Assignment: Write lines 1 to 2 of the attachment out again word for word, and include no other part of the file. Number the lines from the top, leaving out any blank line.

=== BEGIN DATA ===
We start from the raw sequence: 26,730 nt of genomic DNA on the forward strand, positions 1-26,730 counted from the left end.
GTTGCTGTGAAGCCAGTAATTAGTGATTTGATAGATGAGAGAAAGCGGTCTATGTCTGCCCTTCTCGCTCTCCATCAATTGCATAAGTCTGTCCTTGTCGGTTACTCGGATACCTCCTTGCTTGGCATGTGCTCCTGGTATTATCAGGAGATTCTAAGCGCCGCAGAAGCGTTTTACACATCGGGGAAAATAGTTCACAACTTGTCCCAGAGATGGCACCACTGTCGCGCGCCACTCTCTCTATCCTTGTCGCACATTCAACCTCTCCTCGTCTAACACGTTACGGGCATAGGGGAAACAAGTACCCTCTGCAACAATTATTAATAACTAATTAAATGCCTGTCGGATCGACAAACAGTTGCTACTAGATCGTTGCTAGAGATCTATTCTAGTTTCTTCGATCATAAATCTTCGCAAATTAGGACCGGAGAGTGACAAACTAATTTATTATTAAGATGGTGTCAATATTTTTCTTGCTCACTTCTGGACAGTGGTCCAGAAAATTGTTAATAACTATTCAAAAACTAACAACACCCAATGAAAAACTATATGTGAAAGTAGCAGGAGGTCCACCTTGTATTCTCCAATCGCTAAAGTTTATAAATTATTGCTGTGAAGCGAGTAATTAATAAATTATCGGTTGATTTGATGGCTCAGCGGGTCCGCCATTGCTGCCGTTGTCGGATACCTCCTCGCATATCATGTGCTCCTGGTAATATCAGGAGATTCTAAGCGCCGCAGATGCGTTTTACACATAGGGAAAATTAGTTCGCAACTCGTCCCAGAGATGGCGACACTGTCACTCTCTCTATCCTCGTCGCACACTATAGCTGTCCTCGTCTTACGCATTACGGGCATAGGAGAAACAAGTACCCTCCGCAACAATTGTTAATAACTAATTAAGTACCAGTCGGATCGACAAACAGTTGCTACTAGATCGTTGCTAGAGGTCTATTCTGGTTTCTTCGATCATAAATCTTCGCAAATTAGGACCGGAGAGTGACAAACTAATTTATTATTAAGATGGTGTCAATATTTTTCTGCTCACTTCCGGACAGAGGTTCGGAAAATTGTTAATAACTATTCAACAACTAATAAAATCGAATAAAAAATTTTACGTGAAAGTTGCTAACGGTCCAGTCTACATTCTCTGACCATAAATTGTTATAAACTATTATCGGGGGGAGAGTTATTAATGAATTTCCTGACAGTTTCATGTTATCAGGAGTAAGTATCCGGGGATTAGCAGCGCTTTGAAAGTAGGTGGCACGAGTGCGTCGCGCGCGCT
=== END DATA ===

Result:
We start from the raw sequence: 26,730 nt of genomic DNA on the forward strand, positions 1-26,730 counted from the left end.
GTTGCTGTGAAGCCAGTAATTAGTGATTTGATAGATGAGAGAAAGCGGTCTATGTCTGCCCTTCTCGCTCTCCATCAATTGCATAAGTCTGTCCTTGTCGGTTACTCGGATACCTCCTTGCTTGGCATGTGCTCCTGGTATTATCAGGAGATTCTAAGCGCCGCAGAAGCGTTTTACACATCGGGGAAAATAGTTCACAACTTGTCCCAGAGATGGCACCACTGTCGCGCGCCACTCTCTCTATCCTTGTCGCACATTCAACCTCTCCTCGTCTAACACGTTACGGGCATAGGGGAAACAAGTACCCTCTGCAACAATTATTAATAACTAATTAAATGCCTGTCGGATCGACAAACAGTTGCTACTAGATCGTTGCTAGAGATCTATTCTAGTTTCTTCGATCATAAATCTTCGCAAATTAGGACCGGAGAGTGACAAACTAATTTATTATTAAGATGGTGTCAATATTTTTCTTGCTCACTTCTGGACAGTGGTCCAGAAAATTGTTAATAACTATTCAAAAACTAACAACACCCAATGAAAAACTATATGTGAAAGTAGCAGGAGGTCCACCTTGTATTCTCCAATCGCTAAAGTTTATAAATTATTGCTGTGAAGCGAGTAATTAATAAATTATCGGTTGATTTGATGGCTCAGCGGGTCCGCCATTGCTGCCGTTGTCGGATACCTCCTCGCATATCATGTGCTCCTGGTAATATCAGGAGATTCTAAGCGCCGCAGATGCGTTTTACACATAGGGAAAATTAGTTCGCAACTCGTCCCAGAGATGGCGACACTGTCACTCTCTCTATCCTCGTCGCACACTATAGCTGTCCTCGTCTTACGCATTACGGGCATAGGAGAAACAAGTACCCTCCGCAACAATTGTTAATAACTAATTAAGTACCAGTCGGATCGACAAACAGTTGCTACTAGATCGTTGCTAGAGGTCTATTCTGGTTTCTTCGATCATAAATCTTCGCAAATTAGGACCGGAGAGTGACAAACTAATTTATTATTAAGATGGTGTCAATATTTTTCTGCTCACTTCCGGACAGAGGTTCGGAAAATTGTTAATAACTATTCAACAACTAATAAAATCGAATAAAAAATTTTACGTGAAAGTTGCTAACGGTCCAGTCTACATTCTCTGACCATAAATTGTTATAAACTATTATCGGGGGGAGAGTTATTAATGAATTTCCTGACAGTTTCATGTTATCAGGAGTAAGTATCCGGGGATTAGCAGCGCTTTGAAAGTAGGTGGCACGAGTGCGTCGCGCGCGCT